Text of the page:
The modern thermometer consists of a glass tube at the lower end of which is a bulb filled with mercury or colored alcohol. After the bulb has been filled with the mercury, it is placed in a beaker of water and the water is heated by a Bunsen burner. As the water becomes warmer and warmer the level of the mercury in the tube steadily rises until the water boils, when the level remains stationary. A scratch is made on the tube to indicate the point to which the mercury rises when the bulb is placed in boiling water, and this point is marked 212°. The tube is then removed from the boiling water, and after cooling for a few minutes, it is placed in a vessel containing finely chopped ice. The mercury column falls rapidly, but finally remains stationary, and at this level another scratch is made on the tube and the point is marked 32°. The space between these two points, which represent the temperatures of boiling water and of melting ice, is divided into 180 equal parts called degrees. The thermometer in use in the United States is marked in this way and is called the Fahrenheit thermometer after its designer. Before the degrees are etched on the thermometer the open end of the tube is sealed.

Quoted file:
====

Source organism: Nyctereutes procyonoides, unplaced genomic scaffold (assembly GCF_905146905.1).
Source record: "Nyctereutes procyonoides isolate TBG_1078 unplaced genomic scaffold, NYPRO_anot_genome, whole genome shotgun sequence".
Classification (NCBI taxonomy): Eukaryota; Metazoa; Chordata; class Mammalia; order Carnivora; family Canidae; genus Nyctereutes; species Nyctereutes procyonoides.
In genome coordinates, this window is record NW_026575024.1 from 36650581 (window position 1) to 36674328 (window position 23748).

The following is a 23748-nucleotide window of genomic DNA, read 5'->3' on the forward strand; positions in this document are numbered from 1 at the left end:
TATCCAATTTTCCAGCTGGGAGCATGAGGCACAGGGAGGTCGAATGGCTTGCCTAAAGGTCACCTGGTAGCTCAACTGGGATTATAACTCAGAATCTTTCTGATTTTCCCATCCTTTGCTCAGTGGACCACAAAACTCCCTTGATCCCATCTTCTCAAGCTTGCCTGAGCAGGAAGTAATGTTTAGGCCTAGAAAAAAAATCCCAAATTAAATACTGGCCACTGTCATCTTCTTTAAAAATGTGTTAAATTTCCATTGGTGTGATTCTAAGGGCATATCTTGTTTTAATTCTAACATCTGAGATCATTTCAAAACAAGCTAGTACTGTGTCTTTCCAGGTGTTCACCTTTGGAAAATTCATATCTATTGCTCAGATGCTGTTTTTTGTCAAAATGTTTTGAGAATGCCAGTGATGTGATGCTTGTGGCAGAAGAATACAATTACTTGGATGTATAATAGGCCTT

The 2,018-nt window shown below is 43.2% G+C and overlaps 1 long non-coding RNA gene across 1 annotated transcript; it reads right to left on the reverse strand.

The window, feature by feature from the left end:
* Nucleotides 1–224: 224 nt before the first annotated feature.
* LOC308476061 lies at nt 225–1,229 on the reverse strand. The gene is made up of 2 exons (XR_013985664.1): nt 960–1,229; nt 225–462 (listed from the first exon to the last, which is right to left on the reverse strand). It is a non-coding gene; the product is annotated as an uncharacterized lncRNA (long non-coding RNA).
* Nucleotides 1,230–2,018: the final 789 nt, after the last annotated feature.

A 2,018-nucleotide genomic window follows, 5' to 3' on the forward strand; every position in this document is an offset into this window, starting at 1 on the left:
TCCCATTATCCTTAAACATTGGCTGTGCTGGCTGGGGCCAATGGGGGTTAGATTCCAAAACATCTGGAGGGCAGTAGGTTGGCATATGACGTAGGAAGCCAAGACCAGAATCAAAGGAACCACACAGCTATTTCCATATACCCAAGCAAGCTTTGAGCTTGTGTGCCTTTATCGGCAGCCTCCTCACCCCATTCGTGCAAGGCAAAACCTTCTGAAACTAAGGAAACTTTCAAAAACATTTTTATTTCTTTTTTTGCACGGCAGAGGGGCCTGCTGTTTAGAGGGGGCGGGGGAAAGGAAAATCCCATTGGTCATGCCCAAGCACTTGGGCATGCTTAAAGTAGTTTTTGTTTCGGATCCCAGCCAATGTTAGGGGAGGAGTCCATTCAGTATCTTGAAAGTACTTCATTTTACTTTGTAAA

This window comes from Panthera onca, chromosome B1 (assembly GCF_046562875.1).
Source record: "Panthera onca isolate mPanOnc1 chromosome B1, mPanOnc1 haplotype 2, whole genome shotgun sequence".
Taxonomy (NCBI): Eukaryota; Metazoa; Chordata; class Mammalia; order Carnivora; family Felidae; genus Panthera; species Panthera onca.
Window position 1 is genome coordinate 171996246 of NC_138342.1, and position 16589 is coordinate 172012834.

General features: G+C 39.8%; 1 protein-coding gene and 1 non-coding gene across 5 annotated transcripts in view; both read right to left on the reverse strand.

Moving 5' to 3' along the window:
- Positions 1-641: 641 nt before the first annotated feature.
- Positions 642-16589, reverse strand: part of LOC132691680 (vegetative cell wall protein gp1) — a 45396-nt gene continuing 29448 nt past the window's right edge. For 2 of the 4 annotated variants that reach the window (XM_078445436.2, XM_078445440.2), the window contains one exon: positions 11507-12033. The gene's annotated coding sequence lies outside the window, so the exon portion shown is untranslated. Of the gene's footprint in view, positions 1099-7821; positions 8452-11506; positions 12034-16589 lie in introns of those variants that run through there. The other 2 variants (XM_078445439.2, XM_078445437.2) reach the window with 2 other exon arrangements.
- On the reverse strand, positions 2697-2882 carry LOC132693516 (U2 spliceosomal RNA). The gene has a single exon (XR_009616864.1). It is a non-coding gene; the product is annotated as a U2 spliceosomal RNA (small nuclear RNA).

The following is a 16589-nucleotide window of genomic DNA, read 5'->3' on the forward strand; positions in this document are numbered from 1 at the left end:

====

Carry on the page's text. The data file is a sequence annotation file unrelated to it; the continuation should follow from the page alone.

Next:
The Centigrade thermometer, in use in foreign countries and in all scientific work, is similar to the Fahrenheit except that the fixed points are marked 100° and 0°, and the interval between the points is divided into 100 equal parts instead of into 180. The boiling point of water is 212° F. or 100° C
. The melting point of ice is 32° F. or 0° C
Glass thermometers of the above type are the ones most generally used, but there are many different types for special purposes.
Making a thermometer.
FIG. - Determining one of the fixed points of a thermometer.
FIG. - Determining the lower fixed point of a thermometer.